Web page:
For most Republicans, November was grim.
They lost the White House and all but one battleground state. They lost seats in Congress. They saw America’s fastest-growing minority groups reject their party.
But in North Carolina it was a happier story.
It was the only battleground that Mitt Romney won, taking back a state that Barack Obama won in 2008. Pat McCrory easily became the first GOP governor in 20 years. Republicans also picked up three congressional seats, expanded their legislative majorities and kept their hold on the state Supreme Court.
“North Carolina could be a model for ‘red state’ resurgence,” says Marc Rotterman, a GOP strategist from Raleigh.
North Carolina Republicans will showcase their performance this week to the Republican National Committee, which starts its three-day winter meeting Wednesday at the Westin in uptown.
Most of the 168 committee members are expected to attend. On Friday they’ll decide whether to keep Reince Priebus of Wisconsin as national chairman. During the week they’ll hear from McCrory, Louisiana Gov. Bobby Jindal and former House Speaker Newt Gingrich.
A presentation scheduled for Thursday is called “Success in N.C.: A Blueprint for the Future.”
But how much of that blueprint can be replicated is debatable.
Turnout, other factors
A key part was turnout.
Republicans went to the polls at a higher rate than Democrats in 65 of the state’s 100 counties, according to an analysis released Tuesday by Democracy North Carolina. It said white Republicans, like African-American women, were the most enthusiastic voters. Each group turned out 74 percent of its voters, compared with the statewide rate of 68 percent.
Republicans also narrowed the gap in early voting, which Democrats dominated in 2008.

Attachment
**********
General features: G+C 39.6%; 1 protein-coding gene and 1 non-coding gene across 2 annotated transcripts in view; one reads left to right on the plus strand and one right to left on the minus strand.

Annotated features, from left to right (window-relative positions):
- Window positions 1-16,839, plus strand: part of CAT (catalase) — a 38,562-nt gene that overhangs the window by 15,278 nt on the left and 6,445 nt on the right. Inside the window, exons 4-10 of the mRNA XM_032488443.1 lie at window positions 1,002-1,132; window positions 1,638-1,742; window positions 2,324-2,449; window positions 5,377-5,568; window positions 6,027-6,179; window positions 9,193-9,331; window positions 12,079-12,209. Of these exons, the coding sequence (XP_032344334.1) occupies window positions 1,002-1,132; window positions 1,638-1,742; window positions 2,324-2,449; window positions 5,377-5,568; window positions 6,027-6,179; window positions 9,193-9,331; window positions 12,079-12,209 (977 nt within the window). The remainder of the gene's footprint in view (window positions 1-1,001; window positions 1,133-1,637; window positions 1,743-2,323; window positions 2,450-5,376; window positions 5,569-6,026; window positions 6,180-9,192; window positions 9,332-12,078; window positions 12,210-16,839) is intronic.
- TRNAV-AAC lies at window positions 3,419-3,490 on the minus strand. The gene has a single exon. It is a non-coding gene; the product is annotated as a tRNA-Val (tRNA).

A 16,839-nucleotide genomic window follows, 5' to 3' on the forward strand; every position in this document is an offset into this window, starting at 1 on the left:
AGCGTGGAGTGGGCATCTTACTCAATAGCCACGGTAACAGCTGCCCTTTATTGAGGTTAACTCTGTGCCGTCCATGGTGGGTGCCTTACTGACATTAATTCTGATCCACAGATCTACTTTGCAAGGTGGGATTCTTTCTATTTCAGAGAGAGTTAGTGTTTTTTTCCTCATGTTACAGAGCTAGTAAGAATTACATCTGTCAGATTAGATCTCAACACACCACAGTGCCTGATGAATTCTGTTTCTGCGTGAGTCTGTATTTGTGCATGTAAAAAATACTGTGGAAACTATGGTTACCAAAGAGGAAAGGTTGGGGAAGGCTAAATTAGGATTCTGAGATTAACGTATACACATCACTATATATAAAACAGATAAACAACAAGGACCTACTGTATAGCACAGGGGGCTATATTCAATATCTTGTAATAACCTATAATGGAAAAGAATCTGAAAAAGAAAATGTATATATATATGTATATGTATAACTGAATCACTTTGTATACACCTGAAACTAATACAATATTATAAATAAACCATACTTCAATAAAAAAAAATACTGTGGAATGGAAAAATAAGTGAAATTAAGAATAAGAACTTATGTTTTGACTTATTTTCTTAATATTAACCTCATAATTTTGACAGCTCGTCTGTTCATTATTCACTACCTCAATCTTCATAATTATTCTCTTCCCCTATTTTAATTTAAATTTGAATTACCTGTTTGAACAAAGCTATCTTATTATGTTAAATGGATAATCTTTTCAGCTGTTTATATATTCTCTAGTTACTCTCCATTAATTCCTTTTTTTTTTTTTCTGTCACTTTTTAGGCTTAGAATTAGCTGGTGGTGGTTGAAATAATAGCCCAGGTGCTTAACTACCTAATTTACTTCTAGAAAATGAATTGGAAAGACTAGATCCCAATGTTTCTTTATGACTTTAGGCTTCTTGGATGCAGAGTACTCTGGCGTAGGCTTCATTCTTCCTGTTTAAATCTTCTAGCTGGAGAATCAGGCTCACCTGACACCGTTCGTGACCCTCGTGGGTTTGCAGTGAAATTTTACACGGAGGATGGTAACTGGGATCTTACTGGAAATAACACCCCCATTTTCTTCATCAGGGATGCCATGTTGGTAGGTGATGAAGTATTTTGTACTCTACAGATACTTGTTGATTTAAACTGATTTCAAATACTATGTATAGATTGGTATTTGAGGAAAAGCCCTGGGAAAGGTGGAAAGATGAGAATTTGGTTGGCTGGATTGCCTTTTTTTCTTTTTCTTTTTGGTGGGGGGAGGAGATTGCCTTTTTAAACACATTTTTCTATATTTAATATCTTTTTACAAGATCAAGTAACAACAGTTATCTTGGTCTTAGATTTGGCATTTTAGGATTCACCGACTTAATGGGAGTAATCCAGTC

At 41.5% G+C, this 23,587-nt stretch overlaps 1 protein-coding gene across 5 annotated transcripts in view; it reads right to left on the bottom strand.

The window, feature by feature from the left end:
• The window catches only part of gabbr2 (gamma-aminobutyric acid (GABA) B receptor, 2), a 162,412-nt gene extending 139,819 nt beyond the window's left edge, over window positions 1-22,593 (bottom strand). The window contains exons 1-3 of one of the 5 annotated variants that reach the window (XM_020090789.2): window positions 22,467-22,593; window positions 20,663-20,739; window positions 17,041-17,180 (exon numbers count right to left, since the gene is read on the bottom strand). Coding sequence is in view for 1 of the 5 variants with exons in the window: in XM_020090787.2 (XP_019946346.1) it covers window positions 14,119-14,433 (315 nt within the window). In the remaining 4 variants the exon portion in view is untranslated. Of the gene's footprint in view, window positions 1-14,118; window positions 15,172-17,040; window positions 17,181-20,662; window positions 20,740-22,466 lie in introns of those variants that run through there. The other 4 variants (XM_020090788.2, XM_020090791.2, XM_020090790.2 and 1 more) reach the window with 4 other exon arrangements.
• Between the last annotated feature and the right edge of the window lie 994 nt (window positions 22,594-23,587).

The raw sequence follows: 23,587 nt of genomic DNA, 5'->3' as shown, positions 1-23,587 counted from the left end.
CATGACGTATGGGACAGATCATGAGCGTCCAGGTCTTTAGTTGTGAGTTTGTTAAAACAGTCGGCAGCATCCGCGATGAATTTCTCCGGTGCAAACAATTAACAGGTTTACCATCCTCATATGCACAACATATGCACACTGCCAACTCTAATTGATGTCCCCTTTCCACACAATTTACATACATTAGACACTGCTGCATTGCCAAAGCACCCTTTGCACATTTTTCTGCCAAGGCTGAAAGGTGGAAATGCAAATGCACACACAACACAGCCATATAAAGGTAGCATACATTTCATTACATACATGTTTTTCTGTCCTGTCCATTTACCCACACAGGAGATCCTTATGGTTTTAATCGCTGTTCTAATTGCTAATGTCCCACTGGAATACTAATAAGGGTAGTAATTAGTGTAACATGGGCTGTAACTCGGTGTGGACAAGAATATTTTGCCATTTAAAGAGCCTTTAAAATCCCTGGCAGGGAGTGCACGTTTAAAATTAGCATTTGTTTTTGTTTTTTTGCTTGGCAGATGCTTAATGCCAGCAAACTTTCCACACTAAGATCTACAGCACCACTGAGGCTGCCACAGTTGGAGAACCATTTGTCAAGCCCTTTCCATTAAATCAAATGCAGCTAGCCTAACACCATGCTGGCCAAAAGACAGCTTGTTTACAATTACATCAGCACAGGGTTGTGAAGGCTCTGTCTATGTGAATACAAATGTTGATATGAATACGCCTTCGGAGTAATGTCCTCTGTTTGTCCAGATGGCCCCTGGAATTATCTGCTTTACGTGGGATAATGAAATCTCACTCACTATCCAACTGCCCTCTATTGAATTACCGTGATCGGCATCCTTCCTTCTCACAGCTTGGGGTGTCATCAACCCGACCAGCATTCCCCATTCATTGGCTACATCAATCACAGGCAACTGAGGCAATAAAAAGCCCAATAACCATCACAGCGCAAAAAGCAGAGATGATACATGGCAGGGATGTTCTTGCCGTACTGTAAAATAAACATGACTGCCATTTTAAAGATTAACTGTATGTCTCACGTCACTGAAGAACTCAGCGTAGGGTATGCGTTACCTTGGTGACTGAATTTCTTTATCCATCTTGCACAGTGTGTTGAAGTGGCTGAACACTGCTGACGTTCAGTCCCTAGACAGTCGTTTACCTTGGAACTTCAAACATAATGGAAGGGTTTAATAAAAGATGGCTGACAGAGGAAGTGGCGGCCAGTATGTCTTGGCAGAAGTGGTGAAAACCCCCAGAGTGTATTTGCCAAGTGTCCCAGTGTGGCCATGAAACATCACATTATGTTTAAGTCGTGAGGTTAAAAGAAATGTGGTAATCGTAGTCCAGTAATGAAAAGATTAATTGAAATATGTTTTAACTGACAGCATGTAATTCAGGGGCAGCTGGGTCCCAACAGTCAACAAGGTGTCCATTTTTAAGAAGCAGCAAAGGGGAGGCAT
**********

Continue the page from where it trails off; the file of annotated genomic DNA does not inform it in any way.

Democrats, who still led in absentee and early voting, saw their performance improve by 3 percent. Republicans saw theirs jump 20 percent.
“We had the largest turnout operation we ever had,” says Wayne King of Cleveland County, vice chairman of the state GOP. “We were focused on turning out the votes not only for Gov. Romney but for Pat McCrory and for our entire team.”
North Carolina Republicans enjoyed a unity among tea party and traditional conservatives that eluded the party in some places. They also benefited from other factors:
• McCrory was a strong candidate. While North Carolina represented Romney’s narrowest victory, McCrory won by more than 11 percentage points.
And while Democrat Obama carried populous urban counties such as Mecklenburg and Wake by large margins – 100,000 votes in Mecklenburg – McCrory won both.
• His Democratic opponent, Lt. Gov. Walter Dalton, was behind from the start in launching a statewide campaign after Democratic Gov. Bev Perdue waited until January to announce she wouldn’t seek a second term.
• A constitutional amendment banning same-sex marriage galvanized conservative voters in May. Many stayed engaged.
• The 2010 elections, which put Republicans in charge of redrawing congressional and legislative districts for the first time in more than a century, helped the GOP pick up seats across the state.
“You can’t talk about 2012 without talking about 2010,” says Rotterman.
• After holding the governor’s office for 20 years, Democrats were weighed down by unemployment. Only a handful of states had higher jobless rates.
Exit polls showed that Romney carried 56 percent of N.C. voters who said the economy was their top issue, compared with 51 percent of voters nationwide.
• The Democratic Party had other problems, including accusations of sexual harassment at its state headquarters.
A challenge to replicate?
“I’m not sure there’s anything in the North Carolina example that can be replicated or macro conclusions that can be drawn from it,” says Tom Fetzer, a former state GOP chairman from Raleigh. “There was a pretty unique set of circumstances here that led to the outcomes. …
“Time will tell whether this was a seismic shift or not or some kind of an aberration. And how Republicans govern will largely determine that.”
Until 2008, North Carolina had been a reliably Republican state in ever presidential election for 32 years. Democrat Barack Obama turned that around, winning the state by 14,000 votes.
Many analysts say demographic changes such as growing urban populations and an explosive rise in the number of Latino voters, will continue to make North Carolina, like Virginia, a battleground for Republicans.
“North Carolina could be a test case for them,” says Michael Bitzer, a political scientist at Catawba College.
“If they make a pragmatic, moderate approach to government, that could sell nationally. If they focus solely on trying to be even more conservative … they will continue to relegate themselves into a national minority party.”
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